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W., H. (1948). Primitive Emotional Development: D. W. Winnicott. Int. J. Psa., XXVI, 1945, pp. 137–143.. Psychoanal Q., 17:125-126.
Psychoanalytic Electronic Publishing: Primitive Emotional Development: D. W. Winnicott. Int. J. Psa., XXVI, 1945, pp. 137–143.
This is a 'preliminary personal statement' of Winnicott's theories on the emotional development of the infant during the first year of life based on his clinical experience with children and psychotic adults. Patients suffering from ambivalence can be treated along classical psychoanalytic lines; those with hypochondria and depression have a different fantasy about the analyst: instead of the analyst's work being done out of love it must be understood by the analyst as being done 'to some extent [as an effort] to cope with his … guilt and grief resultant from the destructive elements in his own (the analyst's) love. Finally 'the patient who is asking for help in regard to his primitive, predepressive relationship to objects needs his analyst to be able to see the analyst's undisplaced and co-incident love and hate of him'.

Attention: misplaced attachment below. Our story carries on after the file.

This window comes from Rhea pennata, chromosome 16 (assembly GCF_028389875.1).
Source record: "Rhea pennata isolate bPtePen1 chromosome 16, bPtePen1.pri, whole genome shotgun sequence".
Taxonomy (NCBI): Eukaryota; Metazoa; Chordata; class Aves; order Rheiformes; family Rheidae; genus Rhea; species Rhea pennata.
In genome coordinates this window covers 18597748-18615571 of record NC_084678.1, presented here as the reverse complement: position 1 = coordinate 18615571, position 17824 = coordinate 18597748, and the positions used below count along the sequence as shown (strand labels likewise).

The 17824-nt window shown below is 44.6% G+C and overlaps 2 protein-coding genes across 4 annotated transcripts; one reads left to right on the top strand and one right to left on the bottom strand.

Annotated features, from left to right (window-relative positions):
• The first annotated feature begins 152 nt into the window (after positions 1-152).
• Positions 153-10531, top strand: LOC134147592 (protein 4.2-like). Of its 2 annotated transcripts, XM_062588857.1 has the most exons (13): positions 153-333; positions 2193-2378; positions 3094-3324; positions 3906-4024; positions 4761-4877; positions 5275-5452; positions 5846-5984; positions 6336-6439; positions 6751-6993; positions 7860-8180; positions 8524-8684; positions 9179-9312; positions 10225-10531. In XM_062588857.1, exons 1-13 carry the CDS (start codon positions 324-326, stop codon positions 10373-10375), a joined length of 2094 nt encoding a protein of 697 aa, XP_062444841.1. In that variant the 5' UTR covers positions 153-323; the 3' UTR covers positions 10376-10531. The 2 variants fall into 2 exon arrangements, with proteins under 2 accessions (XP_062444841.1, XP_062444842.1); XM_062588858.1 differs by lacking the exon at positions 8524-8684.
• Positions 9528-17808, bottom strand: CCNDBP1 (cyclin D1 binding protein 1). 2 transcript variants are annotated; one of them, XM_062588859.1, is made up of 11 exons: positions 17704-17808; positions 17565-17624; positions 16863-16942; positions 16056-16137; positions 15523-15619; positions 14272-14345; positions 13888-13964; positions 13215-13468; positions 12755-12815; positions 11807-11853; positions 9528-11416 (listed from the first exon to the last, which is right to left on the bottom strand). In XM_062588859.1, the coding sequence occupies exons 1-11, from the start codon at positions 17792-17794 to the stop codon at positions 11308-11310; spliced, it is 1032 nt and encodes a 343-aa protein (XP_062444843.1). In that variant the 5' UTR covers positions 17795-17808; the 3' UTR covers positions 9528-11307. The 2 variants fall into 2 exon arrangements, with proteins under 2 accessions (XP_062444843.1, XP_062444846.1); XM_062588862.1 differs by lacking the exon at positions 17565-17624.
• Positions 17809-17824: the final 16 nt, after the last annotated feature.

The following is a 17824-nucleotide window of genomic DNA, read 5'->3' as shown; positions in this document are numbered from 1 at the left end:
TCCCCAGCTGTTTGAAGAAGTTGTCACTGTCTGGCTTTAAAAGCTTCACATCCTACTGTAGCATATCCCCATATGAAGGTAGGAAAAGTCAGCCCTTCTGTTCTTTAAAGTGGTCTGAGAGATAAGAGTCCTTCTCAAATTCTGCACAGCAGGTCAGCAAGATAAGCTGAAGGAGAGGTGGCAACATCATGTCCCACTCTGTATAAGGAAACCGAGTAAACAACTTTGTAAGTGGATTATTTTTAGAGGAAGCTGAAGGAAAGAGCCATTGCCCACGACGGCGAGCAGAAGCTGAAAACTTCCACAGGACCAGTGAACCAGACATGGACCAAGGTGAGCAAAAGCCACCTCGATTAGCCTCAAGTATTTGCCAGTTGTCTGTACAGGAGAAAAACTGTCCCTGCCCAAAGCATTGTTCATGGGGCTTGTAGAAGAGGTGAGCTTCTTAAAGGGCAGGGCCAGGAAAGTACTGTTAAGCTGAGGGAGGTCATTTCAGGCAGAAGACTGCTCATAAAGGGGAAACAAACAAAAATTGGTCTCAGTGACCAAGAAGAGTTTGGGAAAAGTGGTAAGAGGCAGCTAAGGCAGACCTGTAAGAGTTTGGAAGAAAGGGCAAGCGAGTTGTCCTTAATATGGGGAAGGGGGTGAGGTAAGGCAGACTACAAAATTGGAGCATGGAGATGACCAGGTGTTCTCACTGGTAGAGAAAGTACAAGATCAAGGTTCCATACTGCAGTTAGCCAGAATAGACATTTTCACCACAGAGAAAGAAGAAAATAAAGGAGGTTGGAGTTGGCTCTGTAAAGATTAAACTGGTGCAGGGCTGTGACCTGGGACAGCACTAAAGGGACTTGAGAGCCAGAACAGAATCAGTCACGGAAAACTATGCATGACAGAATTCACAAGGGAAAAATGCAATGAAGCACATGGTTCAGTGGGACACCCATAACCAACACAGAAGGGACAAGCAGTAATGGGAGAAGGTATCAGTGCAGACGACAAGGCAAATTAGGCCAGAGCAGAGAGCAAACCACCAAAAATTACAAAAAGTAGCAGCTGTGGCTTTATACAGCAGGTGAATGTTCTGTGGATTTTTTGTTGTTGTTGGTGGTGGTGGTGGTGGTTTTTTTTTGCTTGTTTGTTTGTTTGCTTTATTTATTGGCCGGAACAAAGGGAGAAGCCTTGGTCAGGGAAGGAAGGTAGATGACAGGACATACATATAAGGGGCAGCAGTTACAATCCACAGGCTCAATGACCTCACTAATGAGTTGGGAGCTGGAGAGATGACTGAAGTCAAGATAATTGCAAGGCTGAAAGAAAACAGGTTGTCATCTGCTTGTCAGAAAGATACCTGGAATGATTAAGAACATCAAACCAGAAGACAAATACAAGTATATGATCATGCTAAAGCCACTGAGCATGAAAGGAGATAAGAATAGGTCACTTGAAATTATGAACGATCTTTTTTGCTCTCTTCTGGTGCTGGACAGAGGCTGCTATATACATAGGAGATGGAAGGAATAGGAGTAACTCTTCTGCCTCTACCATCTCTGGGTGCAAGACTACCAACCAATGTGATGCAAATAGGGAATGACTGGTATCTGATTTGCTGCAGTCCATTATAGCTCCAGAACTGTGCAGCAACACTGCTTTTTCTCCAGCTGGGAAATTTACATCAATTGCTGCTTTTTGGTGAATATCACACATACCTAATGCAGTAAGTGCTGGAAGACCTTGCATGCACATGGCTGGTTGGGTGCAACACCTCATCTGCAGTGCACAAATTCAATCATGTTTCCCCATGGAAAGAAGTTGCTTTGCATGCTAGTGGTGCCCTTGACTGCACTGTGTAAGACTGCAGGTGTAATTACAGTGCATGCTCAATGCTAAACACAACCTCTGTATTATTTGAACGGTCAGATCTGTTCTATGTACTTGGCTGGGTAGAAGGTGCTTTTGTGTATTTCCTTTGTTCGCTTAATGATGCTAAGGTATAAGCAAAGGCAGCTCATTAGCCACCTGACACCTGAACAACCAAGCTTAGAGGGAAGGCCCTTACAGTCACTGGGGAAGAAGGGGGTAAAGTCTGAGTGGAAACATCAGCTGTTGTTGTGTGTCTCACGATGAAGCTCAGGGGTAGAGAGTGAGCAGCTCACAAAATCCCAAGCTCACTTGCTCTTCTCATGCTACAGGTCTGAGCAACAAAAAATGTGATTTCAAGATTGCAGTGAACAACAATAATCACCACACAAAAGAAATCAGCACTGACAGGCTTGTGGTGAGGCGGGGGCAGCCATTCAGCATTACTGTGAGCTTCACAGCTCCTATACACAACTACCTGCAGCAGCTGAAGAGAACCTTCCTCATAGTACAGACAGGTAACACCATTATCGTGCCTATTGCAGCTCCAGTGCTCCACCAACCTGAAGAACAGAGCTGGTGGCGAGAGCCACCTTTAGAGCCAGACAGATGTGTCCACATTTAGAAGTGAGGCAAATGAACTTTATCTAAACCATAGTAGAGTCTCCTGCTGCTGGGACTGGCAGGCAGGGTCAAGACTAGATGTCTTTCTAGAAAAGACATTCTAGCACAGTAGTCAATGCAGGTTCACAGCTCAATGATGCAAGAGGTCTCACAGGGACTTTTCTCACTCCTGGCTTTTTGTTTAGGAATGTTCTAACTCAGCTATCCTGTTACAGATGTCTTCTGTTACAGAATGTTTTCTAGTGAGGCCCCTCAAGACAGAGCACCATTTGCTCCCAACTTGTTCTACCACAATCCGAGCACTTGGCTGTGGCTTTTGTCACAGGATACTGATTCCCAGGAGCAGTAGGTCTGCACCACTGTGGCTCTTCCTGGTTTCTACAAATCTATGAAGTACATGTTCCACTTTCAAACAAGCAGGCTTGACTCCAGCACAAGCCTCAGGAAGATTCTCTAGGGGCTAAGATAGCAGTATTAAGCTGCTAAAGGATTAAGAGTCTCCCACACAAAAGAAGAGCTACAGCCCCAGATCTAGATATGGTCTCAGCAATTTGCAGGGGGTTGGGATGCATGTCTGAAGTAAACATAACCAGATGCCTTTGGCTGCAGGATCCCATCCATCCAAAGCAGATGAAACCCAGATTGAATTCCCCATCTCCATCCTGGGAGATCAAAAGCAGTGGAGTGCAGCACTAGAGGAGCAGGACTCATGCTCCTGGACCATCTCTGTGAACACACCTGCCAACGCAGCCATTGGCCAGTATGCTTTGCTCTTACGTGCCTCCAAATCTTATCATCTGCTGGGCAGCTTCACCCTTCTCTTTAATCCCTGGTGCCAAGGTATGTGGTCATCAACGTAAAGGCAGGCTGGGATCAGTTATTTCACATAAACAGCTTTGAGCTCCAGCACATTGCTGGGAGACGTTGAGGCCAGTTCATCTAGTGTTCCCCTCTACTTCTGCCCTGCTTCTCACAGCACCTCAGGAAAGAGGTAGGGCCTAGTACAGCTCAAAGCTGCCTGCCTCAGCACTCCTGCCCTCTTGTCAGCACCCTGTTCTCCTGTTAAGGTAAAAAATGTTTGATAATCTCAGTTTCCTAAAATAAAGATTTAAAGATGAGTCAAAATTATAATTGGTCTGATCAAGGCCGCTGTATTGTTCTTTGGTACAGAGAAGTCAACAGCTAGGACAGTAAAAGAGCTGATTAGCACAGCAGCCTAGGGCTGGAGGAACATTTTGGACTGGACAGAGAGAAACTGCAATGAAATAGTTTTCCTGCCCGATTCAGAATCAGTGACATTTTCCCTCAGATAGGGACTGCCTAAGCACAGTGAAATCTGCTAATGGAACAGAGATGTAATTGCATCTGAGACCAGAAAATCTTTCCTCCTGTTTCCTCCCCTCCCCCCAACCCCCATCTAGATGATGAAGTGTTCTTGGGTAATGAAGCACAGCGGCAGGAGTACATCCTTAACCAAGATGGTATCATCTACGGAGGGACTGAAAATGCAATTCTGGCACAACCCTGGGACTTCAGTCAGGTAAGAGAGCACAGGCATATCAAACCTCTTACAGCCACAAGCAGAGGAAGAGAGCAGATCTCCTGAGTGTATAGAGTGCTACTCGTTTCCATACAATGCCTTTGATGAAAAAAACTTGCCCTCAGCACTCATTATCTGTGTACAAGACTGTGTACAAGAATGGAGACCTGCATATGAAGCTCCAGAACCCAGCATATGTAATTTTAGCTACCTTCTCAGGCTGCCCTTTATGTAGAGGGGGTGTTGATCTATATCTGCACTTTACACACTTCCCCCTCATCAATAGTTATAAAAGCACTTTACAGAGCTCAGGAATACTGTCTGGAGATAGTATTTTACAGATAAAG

At about five or six months, the infant realizes for the first time that it has both an inside and an outside and assumes that its mother has an inside, and it begins to know itself and others as a whole. Before this time three processes start: (1) Integration and (2) personalization, (which occur together) followed by (3) realization (appreciation of time and space and other properties of reality). All of these processes are incomplete in psychosis.
Primaryunintegration is assumed; disintegration of the personality is well
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known. Integration is the feeling of wholeness and unity separate from the outside world and continuous through varying emotions. When integration is incomplete a series of dissociations arise. When day dreams are remembered and related to someone, dissociation is lessened.
'Contact with external or shared reality has to be made, by the infant's hallucinating and the world's presenting, with moments of illusion for the infant in which the two are taken by it to be identical, which they never in fact are.'
The primitive ruthlessness of the 'stage of preconcern' must be acted out in a child's play with its mother or it will have to get expression in a dissociated state.
Winnicott ends with a note on thumb sucking which he considers 'an attempt to localize the object (breast, etc.), to hold it halfway between in and out: a defense against loss of object in the external world or in the inside of the body. I should say, against loss of control over the object, which occurs in either case.'
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W., H. (1948). Primitive Emotional Development. Psychoanal. Q., 17:125-126